Rajnish Mishra is a poet, writer, translator and blogger born and brought up in Varanasi, India and now in exile from his city. His work originates at the points of intersection between his psyche and his city. He edits PPP Ezine and writes at https://rajnishmishravns.wordpress.com/
Death: a word, a set of symbols; a trigger to an avalanche alive, with each breath, inhaled and exhaled. The avalanche of thoughts and images; Rolling down the slopes of past. How common and how strange, is being born to die! Losses, past, mere outlines that the present fills with colours, throwing light on the dark, unseen, un-visited land. Life speeding top-speed towards the end, eyes closed, opened just before collision.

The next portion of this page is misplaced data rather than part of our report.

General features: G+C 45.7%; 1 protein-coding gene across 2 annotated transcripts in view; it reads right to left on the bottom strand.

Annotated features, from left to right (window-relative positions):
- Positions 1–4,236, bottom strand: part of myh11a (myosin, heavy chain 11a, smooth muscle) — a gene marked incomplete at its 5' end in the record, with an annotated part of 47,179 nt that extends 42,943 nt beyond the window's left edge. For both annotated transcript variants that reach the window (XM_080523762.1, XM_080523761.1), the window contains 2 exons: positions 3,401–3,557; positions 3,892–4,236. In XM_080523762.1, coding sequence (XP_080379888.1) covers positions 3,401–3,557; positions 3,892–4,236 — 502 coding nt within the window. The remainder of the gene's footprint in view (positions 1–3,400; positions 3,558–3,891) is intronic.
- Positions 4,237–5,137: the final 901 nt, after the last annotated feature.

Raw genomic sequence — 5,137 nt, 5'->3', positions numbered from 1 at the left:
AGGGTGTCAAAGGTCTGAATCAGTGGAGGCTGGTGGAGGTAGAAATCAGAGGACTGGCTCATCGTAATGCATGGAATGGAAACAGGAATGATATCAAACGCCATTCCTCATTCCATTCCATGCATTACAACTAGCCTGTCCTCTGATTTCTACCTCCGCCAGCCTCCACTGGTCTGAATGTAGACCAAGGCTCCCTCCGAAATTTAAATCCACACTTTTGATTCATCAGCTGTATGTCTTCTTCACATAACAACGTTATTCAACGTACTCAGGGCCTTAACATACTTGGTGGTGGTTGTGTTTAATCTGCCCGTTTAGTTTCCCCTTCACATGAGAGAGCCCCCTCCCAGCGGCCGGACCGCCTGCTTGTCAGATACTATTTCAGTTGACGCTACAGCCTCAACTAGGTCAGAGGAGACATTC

The faceless, fateless, nameless ones haunt me, follow me everywhere. Pain, physical, material, becomes one with existence, borne with valour, smiling. I wish we’d never met and I had never seen the naked, ruthless, vulgar truth. The dastardly, cunning me, who found ways to forgive the sin committed in cold blood, simulated impotence comfortably. Time, the greatest playwright, re-uses the hackneyed plot, performed with tiny alterations, with changed faces each time. The end never changes. It’s always the same: The end.
Poetry remains alive, or the poet, in suffering too, and hope. I can see that. Tell me some more about hopeful suffering, for me it's new. I'm suffering, as always, bravely, foolishly, like I've always done.